Leaving a Legacy of Treasures

Leaving a Legacy of Treasures

I recently attended a memorial service for a friend, a woman whom I would describe as a sparkplug. Linda had been a teacher, community leader, choir director, church member, and entrepreneur who maintained a positive outlook no matter what the situation. What a legacy!

She had moved south to Florida to live with family a year ago. So the service back where she had lived didn’t take place until about three weeks after she died from injuries sustained in an accident.

Most funerals or memorial services I have attended last in the 30-to-45-minute range. Once I sat through one that lasted for 90 minutes, with about half the time taken up by a man who droned on with no awareness that everyone hoped he would cut it short.

No Clock Watching

Leaving a Legacy of Treasures blog post by Ken Walker Writer. Pictured: Random Scrabble tiles.The remarkable thing about this recent service was that while it ran for more than 90 minutes, no one seemed to care. Linda had a blended family and numerous family members talked of the enormous impact she had made on their lives. So did relatives, friends, and pastors from her former churches.

The funniest story came from one of her sons, who described her often inviting neighbors, friends or acquaintances over for food, conversation, and card or board and games.

One time a woman she invited brought her child. They sat down to play Scrabble, but Linda didn’t want to keep score, saying she didn’t want to be competitive. The guest asked why, said there seemed to be no point to that, and insisted they do.

“I realized why my mother didn’t want to keep score,” he said. “My mother destroyed that woman in Scrabble. She left and I never saw her again. I don’t know if she moved out of the neighborhood or what.”

From the Heart

While I didn’t do a head count, I would estimate about 200 people attended the service, a testament to the legacy Linda left.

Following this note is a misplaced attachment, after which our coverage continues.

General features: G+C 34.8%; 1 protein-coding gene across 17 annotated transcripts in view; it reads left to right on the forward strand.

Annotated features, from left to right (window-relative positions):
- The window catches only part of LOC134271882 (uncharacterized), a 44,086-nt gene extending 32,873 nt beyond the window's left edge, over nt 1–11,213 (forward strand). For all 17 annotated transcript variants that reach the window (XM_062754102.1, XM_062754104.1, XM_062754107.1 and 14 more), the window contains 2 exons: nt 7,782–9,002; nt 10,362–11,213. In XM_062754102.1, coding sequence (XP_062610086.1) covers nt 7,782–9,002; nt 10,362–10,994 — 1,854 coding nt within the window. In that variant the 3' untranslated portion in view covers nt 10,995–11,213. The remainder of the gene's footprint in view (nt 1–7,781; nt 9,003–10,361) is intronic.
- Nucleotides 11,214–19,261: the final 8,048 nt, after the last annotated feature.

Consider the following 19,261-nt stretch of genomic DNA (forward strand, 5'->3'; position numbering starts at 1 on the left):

At the 75-minute mark, I thought things were about over. But then the minister asked if anyone in the audience wanted to share.

Fortunately, after the first person walked up front, he offered to bring the microphone around. So many people spoke that the cleric wound up looking like the Energizer bunny.

These additional comments ran for another 30 minutes. The service started at 3:00 p.m. and ran until 4:45. The only person who slipped out was a mutual friend who likely had other matters to tend to that day.

Rushing Folks Along

Pictured: A microphone setting on a table or desk.This service stands in marked contrast to another I attended several years ago. The funeral was for a friend of mine, a businessman who been well-known in the community and touched numerous lives.

When it came time for comments, the minister was obviously trying to rush things along. He cut me short and didn’t call on several others who wanted to say something.

Now, I don’t know all the circumstances involved; maybe the family didn’t want a long service. Maybe it being a weekday instead of on a Saturday like Linda’s service, there were other matters at hand.

Still, I felt like that minister robbed people of the chance to honor a man who had obviously meant something to them. There’s something to be said for “paying our last respects.”

These days, no matter what the occasion, many people go rushing out the door to another appointment, forgetting they’re often leaving a treasure behind.

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